Starting around Thanksgiving each year, members of both of his parishes volunteer by collecting goods to use in Christmas baskets for the needy in the Sodus community. Each basket includes a turkey — donated by a local business — and enough food for one meal, as well as a small gift for each child in the family. Between the two parishes, 135 baskets were assembled last year and donated to local families, he said.
Children enrolled in the faith-formation program at St. Vincent DePaul Parish in Churchville are encouraged to participate in service projects throughout the entire year, said Kathy Kuntz, the parish’s faith-formation coordinator. In October, the children participated in Project Hats from Home, collecting baseball caps to send to members of the military serving overseas as a symbol of thanks for their service.
At Thanksgiving and Christmas, the children create cards to send to those serving overseas and to the homebound in their own community, she added. The goal of all of these projects is to help the children see the world beyond their own families and homes, to help them be thankful for what they have and to share their blessings with others, Kuntz said.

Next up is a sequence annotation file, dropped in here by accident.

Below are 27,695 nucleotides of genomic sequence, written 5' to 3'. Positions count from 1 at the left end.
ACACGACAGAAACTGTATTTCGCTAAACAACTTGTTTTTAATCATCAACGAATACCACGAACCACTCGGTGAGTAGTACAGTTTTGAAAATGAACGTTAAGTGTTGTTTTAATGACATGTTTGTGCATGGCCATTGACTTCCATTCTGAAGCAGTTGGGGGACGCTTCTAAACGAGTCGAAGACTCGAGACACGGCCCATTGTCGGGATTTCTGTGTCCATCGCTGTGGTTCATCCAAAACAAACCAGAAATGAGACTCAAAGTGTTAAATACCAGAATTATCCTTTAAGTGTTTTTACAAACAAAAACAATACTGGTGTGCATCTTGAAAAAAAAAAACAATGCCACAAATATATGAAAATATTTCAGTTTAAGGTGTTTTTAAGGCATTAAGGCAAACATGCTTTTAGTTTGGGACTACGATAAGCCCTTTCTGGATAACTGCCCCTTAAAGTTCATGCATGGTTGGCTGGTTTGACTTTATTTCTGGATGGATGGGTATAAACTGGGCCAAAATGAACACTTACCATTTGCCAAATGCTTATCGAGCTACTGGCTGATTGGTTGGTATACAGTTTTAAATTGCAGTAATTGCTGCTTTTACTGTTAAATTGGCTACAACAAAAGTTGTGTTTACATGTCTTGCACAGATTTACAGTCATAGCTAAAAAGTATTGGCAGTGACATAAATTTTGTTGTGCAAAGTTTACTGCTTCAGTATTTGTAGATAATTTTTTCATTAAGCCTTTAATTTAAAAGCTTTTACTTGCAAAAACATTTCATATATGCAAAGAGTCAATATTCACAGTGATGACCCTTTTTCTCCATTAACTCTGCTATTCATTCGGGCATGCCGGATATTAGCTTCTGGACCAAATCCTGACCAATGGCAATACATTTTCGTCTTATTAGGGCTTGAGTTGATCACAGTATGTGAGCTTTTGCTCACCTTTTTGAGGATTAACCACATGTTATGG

Children attending faith-formation classes in Elmira’s St. Anthony/St. Patrick cluster also take part in holiday service projects. Each year around Thanksgiving, the children take part in Operation Christmas Child, said Rose Bennett, the cluster’s religious-education coordinator.
For this project, children in preschool through sixth grade bring in pencils, lollipops, coloring books, crayons and other small items children enjoy, as well as hygiene items. Junior-high faith-formation students pack the items into shoe boxes, which are then sent to children in need around the world. The students like knowing that they’re helping other children who don’t have as much as they do, Bennett said.
Students at All Saints Catholic Academy in Gates hold a food drive each autumn, collecting food for local food cupboards in preparation for Thanksgiving. At Immaculate Conception School in Ithaca, the school’s Home-School Association puts on an annual Thanksgiving Feast. Admission to the event is a nonperishable food item to be donated to the needy.
Similarly, when the Thanksgiving Mass collection is taken up at Rochester’s Ss. Peter and Paul Parish, instead of money parishioners contribute nonperishable food items or paper products for their emergency food pantry.
“Really, we’re a very poor parish, and we really don’t have a lot of opportunities to contribute to something other than our own needs. It is an occasion that we can all offer thanks for what we have, as a parish,” said Sister of St. Joseph Patricia Flass, pastoral associate.
Attending a Mass on Thanksgiving is by itself an important part of the holiday for many people, Father Gonyo noted. This year, his parishes will celebrate a Thanksgiving Mass with St. Mary of the Lake Parish in Ontario.
“A lot of people like to attend Mass because it starts the day with prayer and is a way of connecting with the day,” Father Gonyo said.